It has often been said that all good things must come to an end, and that time has come for me. The December 2021 installment of the Annals of Allergy, Asthma and Immunology marks the 192nd issue whose content I have been privileged to shepherd in my role as editor-in-chief. Pretty much every day for the last 16 years, I have looked online to see what manuscripts have come in for review and how they might ultimately be useful to you, the reader. Like any other, this journey has had its proverbial ups and downs – some days better than others. But as I look back, I am filled with the emotions of gratitude, humility, satisfaction and awe.
I begin with perhaps the most important component of my emotions – gratitude. I distinctly remember a phone call I received from Dr. Michael Blaiss almost 18 years ago when he asked if I would be interested in being considered as a candidate for the next editor-in-chief of the Annals, succeeding the late great Dr. Ed O’Connell. I considered it for a while, then agreed to be a candidate. I was ultimately selected and spent a year apprenticed to Ed, who taught me the things I would need to know to lead the Annals into new areas of success. Ed was an incredible friend and mentor and I am pleased to share my recollections of him through an Annals article. Many younger readers likely never met this giant in our specialty. As I progressed early in my tenure, I began a strong and effective relationship with College staff, led by Rick Slawny. Rick and his team have been incredibly supportive of me personally and our entire Annals operation from day one. There is no way any of this could have been done without them.
I have been blessed with an incredible editorial team. You have seen the multiple executive, deputy and associate editors who have served over the past 16 years. Look at the editorial page in this issue and you will see the “best of the best” in terms of dedicated individuals currently serving the Annals. Look on the same page and you will also see the great list of editorial board members, many of whom have reviewed over 100 manuscripts for the Annals. These colleagues, along with many of you who serve as ad hoc reviewers, provide the essential components to the peer review process. Without your consistent reviews, we have no journal. Thank you so much for your service. We have had two outstanding managing editors during my tenure. Kimberly Stamper was our first managing editor who served with distinction from 2006-2017. It was most fortunate for all of us that Liz Marshall stepped up to assume the managing editor duties initially intended to be an interim replacement. Since Liz is also my wife, I was not really considering her as a permanent replacement until the editors convinced me that she was the perfect person for the job. They were right – she has been an incredible manager and liaison between our publisher, our College staff, the editorial team, the authors, reviewers and readers for the past four plus years. Her staff – Rebecca Marshall (special features editor), Katy James (editorial assistant) and Heather Ney (editorial assistant) have been integral components of an active, effective team that moves manuscripts into and out of the review system and accepted manuscripts into press in an industry leading fashion. I am very grateful for their contributions and professionalism.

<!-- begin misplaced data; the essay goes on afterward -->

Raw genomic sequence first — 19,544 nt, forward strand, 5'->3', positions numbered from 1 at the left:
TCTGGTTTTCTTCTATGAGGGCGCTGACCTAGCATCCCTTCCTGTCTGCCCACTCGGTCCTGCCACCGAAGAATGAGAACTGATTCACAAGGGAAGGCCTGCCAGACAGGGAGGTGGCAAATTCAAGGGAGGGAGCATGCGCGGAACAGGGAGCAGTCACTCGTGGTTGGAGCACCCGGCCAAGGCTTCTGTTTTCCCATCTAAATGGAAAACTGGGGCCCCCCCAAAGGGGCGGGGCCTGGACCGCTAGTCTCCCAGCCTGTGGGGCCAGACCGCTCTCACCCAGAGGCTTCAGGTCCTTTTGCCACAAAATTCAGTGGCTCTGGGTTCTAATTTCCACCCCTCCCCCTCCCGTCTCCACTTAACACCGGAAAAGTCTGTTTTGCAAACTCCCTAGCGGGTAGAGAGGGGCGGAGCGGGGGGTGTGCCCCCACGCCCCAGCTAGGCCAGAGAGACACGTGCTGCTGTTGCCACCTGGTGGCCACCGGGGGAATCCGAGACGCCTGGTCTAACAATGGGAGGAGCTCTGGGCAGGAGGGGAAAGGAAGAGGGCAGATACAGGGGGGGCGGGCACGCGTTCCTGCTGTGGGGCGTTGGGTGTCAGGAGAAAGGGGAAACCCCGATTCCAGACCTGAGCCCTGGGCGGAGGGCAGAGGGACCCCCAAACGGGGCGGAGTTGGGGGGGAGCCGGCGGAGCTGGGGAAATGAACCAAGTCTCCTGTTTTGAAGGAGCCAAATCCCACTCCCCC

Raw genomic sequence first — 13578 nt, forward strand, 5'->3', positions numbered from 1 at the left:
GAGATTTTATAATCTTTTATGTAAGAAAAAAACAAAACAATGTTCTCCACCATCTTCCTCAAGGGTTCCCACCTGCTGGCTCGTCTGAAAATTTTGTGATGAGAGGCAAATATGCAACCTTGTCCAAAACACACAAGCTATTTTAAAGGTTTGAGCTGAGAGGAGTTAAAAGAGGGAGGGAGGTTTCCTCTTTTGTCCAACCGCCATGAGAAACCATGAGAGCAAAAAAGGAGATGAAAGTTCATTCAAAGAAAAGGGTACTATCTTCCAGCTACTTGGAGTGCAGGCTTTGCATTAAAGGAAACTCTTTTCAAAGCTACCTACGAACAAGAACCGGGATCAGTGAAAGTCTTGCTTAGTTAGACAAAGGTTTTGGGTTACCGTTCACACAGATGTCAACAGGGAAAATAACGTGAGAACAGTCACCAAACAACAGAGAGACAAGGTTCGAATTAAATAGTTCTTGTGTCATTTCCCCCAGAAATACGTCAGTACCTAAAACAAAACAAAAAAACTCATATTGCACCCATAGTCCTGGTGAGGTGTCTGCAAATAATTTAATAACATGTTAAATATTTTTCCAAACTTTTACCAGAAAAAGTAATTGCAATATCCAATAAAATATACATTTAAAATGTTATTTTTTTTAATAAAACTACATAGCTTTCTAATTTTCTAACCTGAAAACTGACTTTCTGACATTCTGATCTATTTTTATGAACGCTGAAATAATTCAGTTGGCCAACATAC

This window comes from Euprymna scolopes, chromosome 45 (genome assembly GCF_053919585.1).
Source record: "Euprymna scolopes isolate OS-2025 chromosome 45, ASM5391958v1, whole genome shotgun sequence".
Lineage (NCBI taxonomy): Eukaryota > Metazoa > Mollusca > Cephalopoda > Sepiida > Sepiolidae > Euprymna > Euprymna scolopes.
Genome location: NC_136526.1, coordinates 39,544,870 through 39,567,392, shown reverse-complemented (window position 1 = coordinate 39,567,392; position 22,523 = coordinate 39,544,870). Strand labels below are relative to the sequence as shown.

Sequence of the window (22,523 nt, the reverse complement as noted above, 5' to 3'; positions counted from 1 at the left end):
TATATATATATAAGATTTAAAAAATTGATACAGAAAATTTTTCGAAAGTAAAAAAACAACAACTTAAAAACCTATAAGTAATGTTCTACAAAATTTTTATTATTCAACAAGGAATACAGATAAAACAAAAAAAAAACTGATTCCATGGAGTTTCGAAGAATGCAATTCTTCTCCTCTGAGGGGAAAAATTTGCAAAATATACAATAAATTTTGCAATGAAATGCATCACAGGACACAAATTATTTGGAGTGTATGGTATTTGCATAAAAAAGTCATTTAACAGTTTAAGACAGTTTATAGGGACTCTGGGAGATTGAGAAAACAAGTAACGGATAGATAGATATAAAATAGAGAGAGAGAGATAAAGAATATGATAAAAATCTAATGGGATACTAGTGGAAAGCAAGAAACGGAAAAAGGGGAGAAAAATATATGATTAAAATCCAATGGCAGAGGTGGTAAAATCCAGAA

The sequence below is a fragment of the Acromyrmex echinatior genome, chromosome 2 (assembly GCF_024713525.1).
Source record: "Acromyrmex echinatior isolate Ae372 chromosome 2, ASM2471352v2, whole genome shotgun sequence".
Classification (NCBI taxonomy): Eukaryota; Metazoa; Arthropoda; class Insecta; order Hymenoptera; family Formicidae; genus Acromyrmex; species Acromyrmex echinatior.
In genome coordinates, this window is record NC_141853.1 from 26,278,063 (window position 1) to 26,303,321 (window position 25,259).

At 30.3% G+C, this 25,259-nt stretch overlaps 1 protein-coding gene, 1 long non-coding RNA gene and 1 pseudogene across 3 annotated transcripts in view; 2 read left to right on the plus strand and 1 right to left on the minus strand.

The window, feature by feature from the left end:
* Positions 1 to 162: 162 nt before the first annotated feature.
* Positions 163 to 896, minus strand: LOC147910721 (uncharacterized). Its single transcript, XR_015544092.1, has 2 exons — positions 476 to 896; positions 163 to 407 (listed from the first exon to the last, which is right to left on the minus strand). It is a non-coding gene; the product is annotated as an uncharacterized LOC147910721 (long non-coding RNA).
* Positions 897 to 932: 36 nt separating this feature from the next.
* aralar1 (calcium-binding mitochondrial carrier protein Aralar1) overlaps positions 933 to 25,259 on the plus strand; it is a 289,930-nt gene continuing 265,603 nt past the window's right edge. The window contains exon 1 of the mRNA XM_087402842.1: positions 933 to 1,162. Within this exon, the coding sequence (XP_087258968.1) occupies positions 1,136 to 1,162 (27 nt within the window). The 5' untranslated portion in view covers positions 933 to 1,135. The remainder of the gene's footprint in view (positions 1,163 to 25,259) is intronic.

The publisher is a critical editorial partner for any journal. When I started in 2006, the Annals was “self published” by the College office with the late Mary Lou Callaghan serving as publisher and liaison between the various components of the journal. In 2010, we began a publishing relationship with Elsevier which has continued for the past 11 years and is a great resource for our journal. Our Elsevier publishing executive, Theresa Monturano, has provided outstanding leadership and support to us in developing many improvements to the publishing process for our journal over the last several years. We are clearly a better journal because of our relationship with Elsevier.
I have great confidence in the continued success of our specialty. It was with that thought in mind that I invited various authors to contribute to this final issue with an emphasis on how our specialty will evolve and change in the years to come. Michael Blaiss, MD, FACAAI, current executive medical director and a past president of the College, provides his perspective on the future direction of the College. This is a particularly important piece for our younger readers to view as you consider how the College can help you and how you can become more involved with the College, as we collectively seek new ways to further our specialty by supporting our practicing clinicians who serve our most important asset – our patients. We all know that reimbursements for our services and procedures are in seemingly unending evolution with new challenges and restrictions becoming ever more present. James Sublett, MD, FACAAI, another past College president and Advocacy Council chair, has provided his extremely informed perspective as to how changing payer reimbursement models will affect our future practices and services that we can offer.